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Brexit got undone

Author : Ron Sinclair MBE, SGS Baseefa

13 September 2022

Every two months, SGS Baseefa Technical Manager Ron Sinclair MBE gives his perspective on the latest developments in the world of standards. This month, Ron discusses the latest in regards to UKCA marking.

(Click here to view article in digital edition)

It was in the March 2020 issue of Hazardex, more than two years ago, that I wrote under the headline “Brexit got done”. And we all thought that everything was moving forward, perhaps with more uncertainty than we wanted, but in that direction.
In June this year, the UK Government backtracked and delayed the implementation of certain requirements related to UKCA versus CE marking, on the face of it partially tying the UK into the CE Marking system until 2027. The operative date of 1st January 2022 had already been postponed until 1st January 2023, but this new draft legislation had an initial appearance of yet a further five-year postponement.
Most of those of us in the UK, working in the business of certification of products for use in hazardous atmospheres (Ex Equipment), had originally hoped that, as part of the Brexit deal, we would be granted the same “mutual recognition” status as the equivalent bodies in Switzerland and that, effectively, it would be business as usual. That was not to be, so we became busy setting up partnerships, either with existing EU27 based bodies or, sometimes creating a subsidiary based in the EU27, so that we would be able to offer both ATEX and UKEX certification into the future, and be able to serve the needs of our customers.
In some respects, the government decision was a kick in the teeth, that so much effort had been expended and was no longer needed, adding unnecessary costs to both the certification bodies and the manufacturers that had been working to the original deadlines.
However, a closer look at the proposals, beyond the headlines, shows this to be only partially true.
Manufacturers that are working to a self-declaration regime, such as Internal Control of Production (ATEX Annex VIII), are not reliant on the services of a Notified/Approved Body and can take their self-declaration forward, just by adding a self-adhesive UKCA marking to the product or packaging and preparing a new Declaration of Conformity. Everything they have done to substantiate the CE marking remains sufficient to add the UKCA marking.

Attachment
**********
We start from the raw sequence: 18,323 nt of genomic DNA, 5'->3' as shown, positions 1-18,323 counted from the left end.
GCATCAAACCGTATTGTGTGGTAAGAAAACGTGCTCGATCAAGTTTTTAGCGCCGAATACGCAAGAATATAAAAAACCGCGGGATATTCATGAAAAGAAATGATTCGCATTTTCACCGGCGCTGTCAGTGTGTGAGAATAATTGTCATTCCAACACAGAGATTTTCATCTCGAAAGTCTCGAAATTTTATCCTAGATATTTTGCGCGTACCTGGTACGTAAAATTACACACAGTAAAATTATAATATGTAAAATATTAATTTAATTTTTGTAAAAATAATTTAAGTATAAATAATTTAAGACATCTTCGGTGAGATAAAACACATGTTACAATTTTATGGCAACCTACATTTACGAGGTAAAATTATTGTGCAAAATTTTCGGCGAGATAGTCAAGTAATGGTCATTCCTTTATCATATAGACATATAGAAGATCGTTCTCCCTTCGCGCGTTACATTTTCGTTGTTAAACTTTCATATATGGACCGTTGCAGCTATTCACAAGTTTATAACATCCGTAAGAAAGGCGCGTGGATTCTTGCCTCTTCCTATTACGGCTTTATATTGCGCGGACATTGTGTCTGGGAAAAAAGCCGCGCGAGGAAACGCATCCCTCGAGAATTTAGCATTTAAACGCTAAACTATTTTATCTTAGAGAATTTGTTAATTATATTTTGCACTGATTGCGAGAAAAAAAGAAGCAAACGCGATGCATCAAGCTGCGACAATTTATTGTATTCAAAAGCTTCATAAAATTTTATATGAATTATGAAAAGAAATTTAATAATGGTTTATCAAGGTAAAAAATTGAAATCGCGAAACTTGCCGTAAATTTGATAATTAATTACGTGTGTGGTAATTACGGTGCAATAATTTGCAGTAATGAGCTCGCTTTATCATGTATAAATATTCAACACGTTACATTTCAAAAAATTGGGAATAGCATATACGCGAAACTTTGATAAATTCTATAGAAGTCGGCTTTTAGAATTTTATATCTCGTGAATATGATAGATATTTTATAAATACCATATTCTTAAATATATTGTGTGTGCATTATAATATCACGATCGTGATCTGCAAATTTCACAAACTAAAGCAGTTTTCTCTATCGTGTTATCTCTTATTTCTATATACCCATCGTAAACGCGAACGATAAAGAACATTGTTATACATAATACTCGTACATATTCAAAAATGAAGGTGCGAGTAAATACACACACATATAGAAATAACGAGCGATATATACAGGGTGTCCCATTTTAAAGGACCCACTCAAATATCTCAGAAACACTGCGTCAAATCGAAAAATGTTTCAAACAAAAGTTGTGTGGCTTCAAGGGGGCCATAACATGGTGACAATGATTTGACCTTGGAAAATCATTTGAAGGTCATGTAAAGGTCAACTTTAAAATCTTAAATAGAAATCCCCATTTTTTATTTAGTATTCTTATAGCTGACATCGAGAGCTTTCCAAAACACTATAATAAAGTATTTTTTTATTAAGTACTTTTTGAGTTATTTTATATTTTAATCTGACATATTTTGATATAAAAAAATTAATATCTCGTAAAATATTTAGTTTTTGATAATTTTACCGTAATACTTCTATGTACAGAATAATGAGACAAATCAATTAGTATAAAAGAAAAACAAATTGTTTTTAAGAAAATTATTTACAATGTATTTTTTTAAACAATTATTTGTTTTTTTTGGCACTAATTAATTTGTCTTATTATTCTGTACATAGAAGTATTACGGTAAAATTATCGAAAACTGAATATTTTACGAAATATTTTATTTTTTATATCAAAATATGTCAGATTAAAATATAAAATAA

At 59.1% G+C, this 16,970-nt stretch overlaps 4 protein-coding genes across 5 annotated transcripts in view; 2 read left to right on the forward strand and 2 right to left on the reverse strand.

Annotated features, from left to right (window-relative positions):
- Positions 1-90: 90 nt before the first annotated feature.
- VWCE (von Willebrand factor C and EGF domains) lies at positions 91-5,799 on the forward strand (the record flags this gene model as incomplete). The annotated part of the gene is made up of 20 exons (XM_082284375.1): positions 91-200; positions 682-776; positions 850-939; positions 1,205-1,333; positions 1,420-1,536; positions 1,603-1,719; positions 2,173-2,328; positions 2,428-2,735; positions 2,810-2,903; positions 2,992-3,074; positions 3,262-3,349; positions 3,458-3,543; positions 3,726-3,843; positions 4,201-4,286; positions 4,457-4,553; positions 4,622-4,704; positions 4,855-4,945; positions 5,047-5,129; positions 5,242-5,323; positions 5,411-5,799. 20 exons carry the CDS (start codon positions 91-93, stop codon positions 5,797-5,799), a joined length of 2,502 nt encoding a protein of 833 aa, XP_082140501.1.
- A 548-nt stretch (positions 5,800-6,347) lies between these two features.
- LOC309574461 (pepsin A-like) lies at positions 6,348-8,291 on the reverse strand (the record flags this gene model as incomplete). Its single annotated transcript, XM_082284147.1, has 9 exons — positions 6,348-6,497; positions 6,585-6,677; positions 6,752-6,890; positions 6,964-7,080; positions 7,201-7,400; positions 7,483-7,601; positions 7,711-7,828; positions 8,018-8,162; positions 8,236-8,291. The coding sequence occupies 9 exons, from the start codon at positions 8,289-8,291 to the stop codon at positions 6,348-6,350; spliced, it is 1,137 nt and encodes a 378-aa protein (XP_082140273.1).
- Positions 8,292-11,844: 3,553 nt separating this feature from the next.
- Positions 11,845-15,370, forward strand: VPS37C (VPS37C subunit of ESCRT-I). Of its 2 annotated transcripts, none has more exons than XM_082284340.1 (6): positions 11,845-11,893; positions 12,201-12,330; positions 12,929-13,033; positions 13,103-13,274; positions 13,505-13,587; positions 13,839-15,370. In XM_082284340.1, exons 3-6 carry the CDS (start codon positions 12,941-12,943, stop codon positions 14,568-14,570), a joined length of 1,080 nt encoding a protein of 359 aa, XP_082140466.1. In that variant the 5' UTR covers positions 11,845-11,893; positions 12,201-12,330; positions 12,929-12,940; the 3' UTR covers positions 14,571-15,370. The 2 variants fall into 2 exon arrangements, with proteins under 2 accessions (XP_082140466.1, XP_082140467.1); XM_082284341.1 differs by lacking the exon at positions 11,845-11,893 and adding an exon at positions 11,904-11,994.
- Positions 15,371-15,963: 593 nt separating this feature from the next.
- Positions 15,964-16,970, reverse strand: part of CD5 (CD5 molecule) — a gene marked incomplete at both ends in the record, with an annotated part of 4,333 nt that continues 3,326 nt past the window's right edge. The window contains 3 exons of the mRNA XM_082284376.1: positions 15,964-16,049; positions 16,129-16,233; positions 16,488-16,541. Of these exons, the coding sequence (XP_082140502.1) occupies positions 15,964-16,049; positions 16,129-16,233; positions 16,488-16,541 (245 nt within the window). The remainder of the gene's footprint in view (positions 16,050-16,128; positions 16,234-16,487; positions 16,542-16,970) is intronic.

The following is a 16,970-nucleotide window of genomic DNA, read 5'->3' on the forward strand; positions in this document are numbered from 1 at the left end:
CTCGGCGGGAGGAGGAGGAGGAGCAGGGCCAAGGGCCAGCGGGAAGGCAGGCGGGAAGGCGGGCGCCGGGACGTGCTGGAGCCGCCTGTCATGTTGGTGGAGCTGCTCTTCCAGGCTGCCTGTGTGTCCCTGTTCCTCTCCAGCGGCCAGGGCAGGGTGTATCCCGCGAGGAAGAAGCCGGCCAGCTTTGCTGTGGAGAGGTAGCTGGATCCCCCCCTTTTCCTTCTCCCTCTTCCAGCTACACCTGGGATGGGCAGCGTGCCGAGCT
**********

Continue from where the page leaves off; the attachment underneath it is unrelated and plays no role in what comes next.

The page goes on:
However, for certified product, there is a very important sting in the tail that might catch some manufacturers out.
This easement of the regulations only applies to product that was certified before 1st January 2023. Furthermore, if a new issue of a certificate is issued after January 2023, for example to add a new variant, the whole certificate is considered to have been issued after 1st January 2023, and the easement no longer applies. We will have to wait for the publication of the amending regulations, to see the fine print, but it could be that any addition or alteration to a certificate, beyond a non-technical alteration, such as a change of address of the manufacturer, removes the easement from the product, and full UKEX certification is needed to apply the UKCA marking.
Also, almost all ATEX/UKEX products rely on a Quality Assurance Notification which has a three-year life. Therefore, for QANs issued prior to 1st January 2023, on average, they will be due for renewal eighteen months later.  So, since the QAN is an integral part of the certification process, the easement will last, on average, just eighteen months, rather than the headline figure of five years. If you add in technical changes to the certificate, this possibly brings the average down to about fifteen months.
Of course, the legislation will not be laid before parliament before we have a new prime minister, so what might actually happen is anybody’s guess. My contacts at BEIS seem to think that the legislation will go through, with very little change from the details given in the government briefing notes, and I admire their confidence. But this is the third deadline that has been set for removing the CE marking from goods sold in Great Britain. Would anyone care to set the odds of there being yet a fourth deadline?
There has often been a sense of “last minute-ism” in obtaining certification. When the whole of industry is working to the same deadline, this can result in bottlenecks in the certification process. My recommendation is that, where possible, manufacturers should ignore the easement, and ensure that they have the necessary documentation in place well before the deadline for their own product, thus ensuring their sales are not blocked by inadvertent delays in the certification process. If application is made soon enough, we can all cope.
About the author:

SGS Baseefa’s Technical Manager Ron Sinclair MBE will continue to attend the European Notified Bodies Group for ATEX (ExNBG), although representing SGS Fimko, their partner EU Notified Body, now that the UK bodies are excluded. He is Chair of the IECEx Service Facility Certification Committee and a member of the IECEx Executive. He is chair of the UK Standards Committee operating in this area for electrical equipment, and recently retired as chair of the European committee.


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